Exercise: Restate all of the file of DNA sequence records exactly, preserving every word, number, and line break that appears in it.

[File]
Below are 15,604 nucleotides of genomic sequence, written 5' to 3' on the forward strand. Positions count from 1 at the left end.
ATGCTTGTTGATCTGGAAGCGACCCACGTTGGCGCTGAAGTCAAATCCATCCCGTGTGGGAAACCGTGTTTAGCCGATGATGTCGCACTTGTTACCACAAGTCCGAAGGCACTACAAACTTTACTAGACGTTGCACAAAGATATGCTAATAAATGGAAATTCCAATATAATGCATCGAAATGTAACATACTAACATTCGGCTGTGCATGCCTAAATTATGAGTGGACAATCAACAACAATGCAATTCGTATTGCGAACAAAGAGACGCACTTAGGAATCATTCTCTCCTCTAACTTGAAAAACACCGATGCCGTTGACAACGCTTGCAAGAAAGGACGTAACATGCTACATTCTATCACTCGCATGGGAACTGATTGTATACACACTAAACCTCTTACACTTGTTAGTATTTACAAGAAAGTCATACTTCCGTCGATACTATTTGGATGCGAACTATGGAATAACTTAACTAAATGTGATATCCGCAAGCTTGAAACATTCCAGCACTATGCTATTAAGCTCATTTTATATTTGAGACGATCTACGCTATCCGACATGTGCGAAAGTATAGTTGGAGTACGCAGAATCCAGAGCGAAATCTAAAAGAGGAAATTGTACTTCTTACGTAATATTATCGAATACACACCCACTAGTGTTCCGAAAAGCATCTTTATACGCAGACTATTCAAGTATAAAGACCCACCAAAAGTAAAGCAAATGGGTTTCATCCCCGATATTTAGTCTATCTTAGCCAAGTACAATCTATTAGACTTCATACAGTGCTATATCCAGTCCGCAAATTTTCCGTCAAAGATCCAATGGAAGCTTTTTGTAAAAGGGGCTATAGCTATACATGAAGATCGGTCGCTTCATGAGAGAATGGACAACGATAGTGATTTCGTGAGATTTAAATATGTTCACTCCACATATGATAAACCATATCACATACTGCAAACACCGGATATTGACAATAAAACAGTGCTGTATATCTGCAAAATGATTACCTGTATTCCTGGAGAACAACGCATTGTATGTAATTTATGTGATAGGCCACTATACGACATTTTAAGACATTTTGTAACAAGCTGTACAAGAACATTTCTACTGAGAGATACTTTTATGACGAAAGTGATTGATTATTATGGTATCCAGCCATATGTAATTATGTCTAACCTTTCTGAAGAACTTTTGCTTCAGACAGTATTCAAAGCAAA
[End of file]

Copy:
Below are 15,604 nucleotides of genomic sequence, written 5' to 3' on the forward strand. Positions count from 1 at the left end.
ATGCTTGTTGATCTGGAAGCGACCCACGTTGGCGCTGAAGTCAAATCCATCCCGTGTGGGAAACCGTGTTTAGCCGATGATGTCGCACTTGTTACCACAAGTCCGAAGGCACTACAAACTTTACTAGACGTTGCACAAAGATATGCTAATAAATGGAAATTCCAATATAATGCATCGAAATGTAACATACTAACATTCGGCTGTGCATGCCTAAATTATGAGTGGACAATCAACAACAATGCAATTCGTATTGCGAACAAAGAGACGCACTTAGGAATCATTCTCTCCTCTAACTTGAAAAACACCGATGCCGTTGACAACGCTTGCAAGAAAGGACGTAACATGCTACATTCTATCACTCGCATGGGAACTGATTGTATACACACTAAACCTCTTACACTTGTTAGTATTTACAAGAAAGTCATACTTCCGTCGATACTATTTGGATGCGAACTATGGAATAACTTAACTAAATGTGATATCCGCAAGCTTGAAACATTCCAGCACTATGCTATTAAGCTCATTTTATATTTGAGACGATCTACGCTATCCGACATGTGCGAAAGTATAGTTGGAGTACGCAGAATCCAGAGCGAAATCTAAAAGAGGAAATTGTACTTCTTACGTAATATTATCGAATACACACCCACTAGTGTTCCGAAAAGCATCTTTATACGCAGACTATTCAAGTATAAAGACCCACCAAAAGTAAAGCAAATGGGTTTCATCCCCGATATTTAGTCTATCTTAGCCAAGTACAATCTATTAGACTTCATACAGTGCTATATCCAGTCCGCAAATTTTCCGTCAAAGATCCAATGGAAGCTTTTTGTAAAAGGGGCTATAGCTATACATGAAGATCGGTCGCTTCATGAGAGAATGGACAACGATAGTGATTTCGTGAGATTTAAATATGTTCACTCCACATATGATAAACCATATCACATACTGCAAACACCGGATATTGACAATAAAACAGTGCTGTATATCTGCAAAATGATTACCTGTATTCCTGGAGAACAACGCATTGTATGTAATTTATGTGATAGGCCACTATACGACATTTTAAGACATTTTGTAACAAGCTGTACAAGAACATTTCTACTGAGAGATACTTTTATGACGAAAGTGATTGATTATTATGGTATCCAGCCATATGTAATTATGTCTAACCTTTCTGAAGAACTTTTGCTTCAGACAGTATTCAAAGCAAA